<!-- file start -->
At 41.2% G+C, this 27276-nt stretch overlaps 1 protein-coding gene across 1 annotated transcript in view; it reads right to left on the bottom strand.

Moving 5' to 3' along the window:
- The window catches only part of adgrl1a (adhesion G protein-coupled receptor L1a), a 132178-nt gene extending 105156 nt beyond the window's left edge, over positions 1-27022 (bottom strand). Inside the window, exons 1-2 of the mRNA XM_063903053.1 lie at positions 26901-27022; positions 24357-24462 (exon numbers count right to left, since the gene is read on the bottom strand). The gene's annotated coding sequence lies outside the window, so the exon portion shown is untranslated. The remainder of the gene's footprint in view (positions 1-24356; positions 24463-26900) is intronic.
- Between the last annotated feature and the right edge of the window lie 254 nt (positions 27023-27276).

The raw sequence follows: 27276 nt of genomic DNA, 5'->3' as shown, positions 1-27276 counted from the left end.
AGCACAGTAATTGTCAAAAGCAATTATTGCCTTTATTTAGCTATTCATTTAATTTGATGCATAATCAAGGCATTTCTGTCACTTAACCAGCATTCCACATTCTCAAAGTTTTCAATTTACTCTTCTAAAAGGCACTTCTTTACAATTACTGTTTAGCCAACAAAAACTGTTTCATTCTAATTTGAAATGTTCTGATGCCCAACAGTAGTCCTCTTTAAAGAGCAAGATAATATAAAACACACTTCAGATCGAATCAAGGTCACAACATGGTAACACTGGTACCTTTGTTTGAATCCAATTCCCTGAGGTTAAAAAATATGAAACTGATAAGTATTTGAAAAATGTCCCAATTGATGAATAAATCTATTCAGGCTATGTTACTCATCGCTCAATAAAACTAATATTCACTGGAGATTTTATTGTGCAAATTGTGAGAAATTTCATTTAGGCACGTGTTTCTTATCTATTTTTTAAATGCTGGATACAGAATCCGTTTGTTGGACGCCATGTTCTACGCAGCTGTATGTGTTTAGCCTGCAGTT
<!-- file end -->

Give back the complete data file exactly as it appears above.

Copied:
At 41.2% G+C, this 27276-nt stretch overlaps 1 protein-coding gene across 1 annotated transcript in view; it reads right to left on the bottom strand.

Moving 5' to 3' along the window:
- The window catches only part of adgrl1a (adhesion G protein-coupled receptor L1a), a 132178-nt gene extending 105156 nt beyond the window's left edge, over positions 1-27022 (bottom strand). Inside the window, exons 1-2 of the mRNA XM_063903053.1 lie at positions 26901-27022; positions 24357-24462 (exon numbers count right to left, since the gene is read on the bottom strand). The gene's annotated coding sequence lies outside the window, so the exon portion shown is untranslated. The remainder of the gene's footprint in view (positions 1-24356; positions 24463-26900) is intronic.
- Between the last annotated feature and the right edge of the window lie 254 nt (positions 27023-27276).

The raw sequence follows: 27276 nt of genomic DNA, 5'->3' as shown, positions 1-27276 counted from the left end.
AGCACAGTAATTGTCAAAAGCAATTATTGCCTTTATTTAGCTATTCATTTAATTTGATGCATAATCAAGGCATTTCTGTCACTTAACCAGCATTCCACATTCTCAAAGTTTTCAATTTACTCTTCTAAAAGGCACTTCTTTACAATTACTGTTTAGCCAACAAAAACTGTTTCATTCTAATTTGAAATGTTCTGATGCCCAACAGTAGTCCTCTTTAAAGAGCAAGATAATATAAAACACACTTCAGATCGAATCAAGGTCACAACATGGTAACACTGGTACCTTTGTTTGAATCCAATTCCCTGAGGTTAAAAAATATGAAACTGATAAGTATTTGAAAAATGTCCCAATTGATGAATAAATCTATTCAGGCTATGTTACTCATCGCTCAATAAAACTAATATTCACTGGAGATTTTATTGTGCAAATTGTGAGAAATTTCATTTAGGCACGTGTTTCTTATCTATTTTTTAAATGCTGGATACAGAATCCGTTTGTTGGACGCCATGTTCTACGCAGCTGTATGTGTTTAGCCTGCAGTT